In situ transmission electron microscopy (TEM) has enabled researchers to visualize complicated nano- and atomic-scale processes with sub-Angstrom spatial resolution and millisecond time resolution. These processes are often highly dynamical and can be time-consuming to analyze and interpret. Here, we report how variational autoencoders (VAEs), a deep learning algorithm, can provide an artificial intelligence’s interpretation of high-resolution in situ TEM data by condensing and deconvoluting complicated atomic-scale dynamics into a latent space with reduced dimensionality. In this work, we designed a VAEs model with high latent dimensions capable of deconvoluting information from complex high-resolution TEM data. We demonstrate how this model with high latent dimensions trained on atomically resolved TEM images of lead sulfide (PbS) nanocrystals is able to capture movements and perturbations of periodic lattices in both simulated and real in situ TEM data. The VAEs model shows capability of detecting and deconvoluting dynamical nanoscale physical processes, such as the rotation of crystal lattices and intraparticle ripening during the annealing of semiconductor nanocrystals. With the help of the VAEs model, we can identify an in situ observation that can serve as a direct experimental evidence of the existence of intraparticle ripening. The VAEs model provides a potent tool for facilitating the analysis and interpretation of complex in situ TEM data as a part of an autonomous experimental workflow.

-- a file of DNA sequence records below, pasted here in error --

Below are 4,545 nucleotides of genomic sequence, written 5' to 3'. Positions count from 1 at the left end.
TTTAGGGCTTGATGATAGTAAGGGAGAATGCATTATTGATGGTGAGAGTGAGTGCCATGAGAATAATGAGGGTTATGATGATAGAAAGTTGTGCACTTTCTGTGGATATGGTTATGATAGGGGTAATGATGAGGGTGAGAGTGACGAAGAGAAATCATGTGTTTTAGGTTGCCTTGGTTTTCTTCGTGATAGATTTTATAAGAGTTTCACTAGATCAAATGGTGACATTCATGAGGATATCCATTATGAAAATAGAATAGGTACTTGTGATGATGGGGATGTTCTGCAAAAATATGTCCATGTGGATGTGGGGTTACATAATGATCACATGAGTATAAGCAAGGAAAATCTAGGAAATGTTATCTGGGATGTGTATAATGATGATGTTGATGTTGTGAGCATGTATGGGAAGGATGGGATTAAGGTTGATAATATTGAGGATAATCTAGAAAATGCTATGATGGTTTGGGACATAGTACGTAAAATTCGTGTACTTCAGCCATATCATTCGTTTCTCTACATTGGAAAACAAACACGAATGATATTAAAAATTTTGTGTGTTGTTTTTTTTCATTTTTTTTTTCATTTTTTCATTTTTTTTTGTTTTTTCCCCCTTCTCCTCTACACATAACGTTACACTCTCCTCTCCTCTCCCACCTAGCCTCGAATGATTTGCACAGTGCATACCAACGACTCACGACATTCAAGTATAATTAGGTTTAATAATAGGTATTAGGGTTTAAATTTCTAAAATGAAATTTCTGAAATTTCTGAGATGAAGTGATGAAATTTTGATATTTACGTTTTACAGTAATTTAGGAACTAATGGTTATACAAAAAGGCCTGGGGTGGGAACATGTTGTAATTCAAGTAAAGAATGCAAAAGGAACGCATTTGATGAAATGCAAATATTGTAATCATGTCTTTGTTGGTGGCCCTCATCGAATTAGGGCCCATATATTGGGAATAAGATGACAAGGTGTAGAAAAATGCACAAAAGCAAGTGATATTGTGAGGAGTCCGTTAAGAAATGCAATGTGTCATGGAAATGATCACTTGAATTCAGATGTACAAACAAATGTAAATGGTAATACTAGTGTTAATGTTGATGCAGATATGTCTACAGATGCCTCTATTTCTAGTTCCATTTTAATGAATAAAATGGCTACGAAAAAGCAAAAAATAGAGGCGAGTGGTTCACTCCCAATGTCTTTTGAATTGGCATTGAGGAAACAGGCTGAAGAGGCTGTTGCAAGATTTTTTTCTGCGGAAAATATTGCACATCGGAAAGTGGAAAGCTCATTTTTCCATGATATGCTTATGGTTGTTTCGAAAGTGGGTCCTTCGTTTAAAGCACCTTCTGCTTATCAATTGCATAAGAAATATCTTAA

Detailed description of the procedures of preparing the training dataset for the VAEs model. Additional discussions on expanding the applications of VAEs model to a different dataset, and the optimization of the model.